Football teams must defend.
We’ve said this for about five years now, like a New Year’s resolution that’s annually broken within days.
It must smack of staggering ingratitude but if my team is winning 5-0 or 7-3 on aggregate, I really shouldn’t have to pray to a higher power to end the game as soon as possible.
But that’s Liverpool 2018. An entire season wrestling with a not unreasonable wish for efficiency before realising it’s a wistful pipedream.
Klopp’s desire to turn every football tenet upside down is admirable in the way people who hop to Antarctica for charity are admired (but still measured for a straitjacket).
He’s made it clear Liverpool will not be his final job. I suspect alchemy or a search for Atlantis is on the shortlist.
Winning our sixth European Cup wouldn’t be far off in the miracle stakes so criticism does seem churlish and petty.
Ahead of schedule, Liverpool supporters have reached the phase where we look for what’s not there rather than what is.
Goals, goals, goals; yes, all very nice and everything — but a bit of organised pragmatism wouldn’t go amiss.
The recurrent theme is dissatisfaction; Evans too attacking for his own good, Houllier (and Rafa to an extent) too boring, Rodgers and Klopp … you get the gist.
During all these infuriating collapses you get pretty paranoid; how TV runs the sport and how Liverpool must be broadcasters’ first choice now because anything, literally anything, can happen. Mo’ panic, mo’ money.
Everyone got back from Rome safely in one piece, anyway. Not really the sort of thing you ought to be grateful for in this day and age but after what happened to Sean Cox at Anfield, it was on everyone’s mind.
If they’d hated Liverpool before, what the hell’s going to happen next time after we’ve wrecked their European dream yet again? There’d have to be concerns, surely?
Lots of sympathy and of course the obligatory team t-shirt with Sean’s name on it, but the Italian papers went overboard on “a thousand Liverpool ultras” heading to Rome. Contrition only seemed to be of the surface variant.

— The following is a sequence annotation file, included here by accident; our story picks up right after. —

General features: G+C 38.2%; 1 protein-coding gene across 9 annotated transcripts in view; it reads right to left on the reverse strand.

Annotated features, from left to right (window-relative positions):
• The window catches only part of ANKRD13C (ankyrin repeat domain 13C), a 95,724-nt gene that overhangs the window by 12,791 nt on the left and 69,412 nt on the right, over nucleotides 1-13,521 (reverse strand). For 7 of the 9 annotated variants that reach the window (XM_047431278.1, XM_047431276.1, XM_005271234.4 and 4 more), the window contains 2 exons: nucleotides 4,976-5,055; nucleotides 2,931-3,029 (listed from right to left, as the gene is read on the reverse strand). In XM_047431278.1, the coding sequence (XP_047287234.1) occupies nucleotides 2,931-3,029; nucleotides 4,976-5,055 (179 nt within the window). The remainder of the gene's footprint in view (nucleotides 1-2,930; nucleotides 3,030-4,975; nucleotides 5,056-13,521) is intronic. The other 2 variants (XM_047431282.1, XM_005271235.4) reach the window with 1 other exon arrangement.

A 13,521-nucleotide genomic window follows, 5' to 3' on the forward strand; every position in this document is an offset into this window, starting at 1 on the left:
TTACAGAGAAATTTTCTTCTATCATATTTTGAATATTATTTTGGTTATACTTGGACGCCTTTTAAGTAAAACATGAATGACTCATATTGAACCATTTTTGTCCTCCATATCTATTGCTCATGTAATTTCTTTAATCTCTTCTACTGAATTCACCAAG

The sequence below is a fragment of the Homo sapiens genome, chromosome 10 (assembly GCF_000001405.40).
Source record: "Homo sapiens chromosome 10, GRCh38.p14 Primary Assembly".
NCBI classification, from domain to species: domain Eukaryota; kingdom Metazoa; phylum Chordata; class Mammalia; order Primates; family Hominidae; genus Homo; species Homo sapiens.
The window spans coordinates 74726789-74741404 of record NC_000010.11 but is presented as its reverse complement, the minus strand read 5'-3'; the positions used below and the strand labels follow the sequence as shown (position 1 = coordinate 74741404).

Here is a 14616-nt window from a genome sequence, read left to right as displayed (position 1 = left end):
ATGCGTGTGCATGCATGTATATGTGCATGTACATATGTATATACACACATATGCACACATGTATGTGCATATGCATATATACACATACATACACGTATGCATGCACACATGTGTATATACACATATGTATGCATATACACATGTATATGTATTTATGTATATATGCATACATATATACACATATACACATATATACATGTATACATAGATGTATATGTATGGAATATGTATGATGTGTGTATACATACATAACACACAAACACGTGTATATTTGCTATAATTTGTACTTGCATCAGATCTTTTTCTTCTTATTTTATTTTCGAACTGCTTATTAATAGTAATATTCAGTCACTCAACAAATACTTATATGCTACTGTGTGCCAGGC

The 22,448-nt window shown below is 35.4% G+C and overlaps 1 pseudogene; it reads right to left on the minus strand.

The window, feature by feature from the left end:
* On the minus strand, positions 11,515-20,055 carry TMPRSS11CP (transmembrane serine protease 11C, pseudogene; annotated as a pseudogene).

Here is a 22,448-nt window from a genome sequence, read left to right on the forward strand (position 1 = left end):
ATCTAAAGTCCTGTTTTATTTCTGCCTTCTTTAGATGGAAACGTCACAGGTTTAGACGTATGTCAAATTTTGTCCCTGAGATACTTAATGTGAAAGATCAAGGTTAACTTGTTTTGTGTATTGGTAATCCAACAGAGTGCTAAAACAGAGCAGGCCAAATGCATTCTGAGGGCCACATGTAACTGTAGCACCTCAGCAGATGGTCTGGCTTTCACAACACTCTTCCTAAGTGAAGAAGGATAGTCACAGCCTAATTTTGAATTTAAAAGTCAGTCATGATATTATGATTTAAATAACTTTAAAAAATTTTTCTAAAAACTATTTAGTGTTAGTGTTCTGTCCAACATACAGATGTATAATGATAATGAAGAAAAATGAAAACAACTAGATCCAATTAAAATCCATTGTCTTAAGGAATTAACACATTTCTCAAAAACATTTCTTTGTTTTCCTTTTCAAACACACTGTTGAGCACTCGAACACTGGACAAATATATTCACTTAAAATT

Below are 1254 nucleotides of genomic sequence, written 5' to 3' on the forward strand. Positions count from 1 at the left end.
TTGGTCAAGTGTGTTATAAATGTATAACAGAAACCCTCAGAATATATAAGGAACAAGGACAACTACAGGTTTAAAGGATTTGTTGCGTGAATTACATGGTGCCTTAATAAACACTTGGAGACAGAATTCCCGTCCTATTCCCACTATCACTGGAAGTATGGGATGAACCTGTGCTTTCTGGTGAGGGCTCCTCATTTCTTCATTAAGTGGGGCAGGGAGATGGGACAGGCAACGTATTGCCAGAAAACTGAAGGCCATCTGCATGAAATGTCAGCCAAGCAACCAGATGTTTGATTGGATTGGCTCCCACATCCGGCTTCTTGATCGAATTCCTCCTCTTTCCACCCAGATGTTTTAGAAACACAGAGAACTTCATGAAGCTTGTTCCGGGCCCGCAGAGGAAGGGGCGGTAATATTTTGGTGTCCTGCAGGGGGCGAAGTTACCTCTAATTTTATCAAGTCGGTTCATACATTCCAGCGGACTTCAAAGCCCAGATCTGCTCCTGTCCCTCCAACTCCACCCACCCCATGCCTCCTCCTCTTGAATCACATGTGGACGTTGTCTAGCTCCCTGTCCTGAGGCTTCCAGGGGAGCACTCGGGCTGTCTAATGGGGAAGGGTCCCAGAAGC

Back home, our media wasn’t much better and when Arsenal inevitably bowed out of Europe, the TV commentator’s desultory tone summed up a nation: “England will just have to make do with Liverpool.”
Yeah, you know where you can stick that. Time for us to be part of Ireland. You start pulling, we’ll start pushing. Nice waterfront, lots of European Cups and the pubs and chippies aren’t bad. Obsessed with the Beatles like, but you can patronise us during those bits.
Domestic football seemed quaint after Europe’s lustre but it was Chelsea and a fourth place still to clinch after all. Fat chance of that.
There may have been some vague notion of exploiting the point and goal difference gaps, then just wait for Brighton next week.
Hands up everyone who knew Stoke would take a point from Anfield and self-destruct the very next game? That many, huh?
The Bridge result was hardly the shock of the weekend. Sort of disciplined and decent for half an hour, then splat — and that’s that.
We’ll need two weeks’ break before Kiev on this evidence. Salah didn’t celebrate his goal against Chelsea at Anfield, then seemed surprised at the reaction to him this time. Almost as if the fans of a club you vaguely passed through years ago don’t actually regard you as their mate.
It’s going to the wire. We may need help from Huddersfield, since they can get a clean sheet (unlike some), or maybe some old times’ sakery from Rafa when Chelsea visit Newcastle next week.
Spurs might even shoot at their own feet again. We’re relying on everyone except ourselves basically, because that seems a bit far-fetched.
So the TV paymasters will get their Super Dooper Sunday drama after all. Who could have predicted that?
© Irish Examiner Ltd. All rights reserved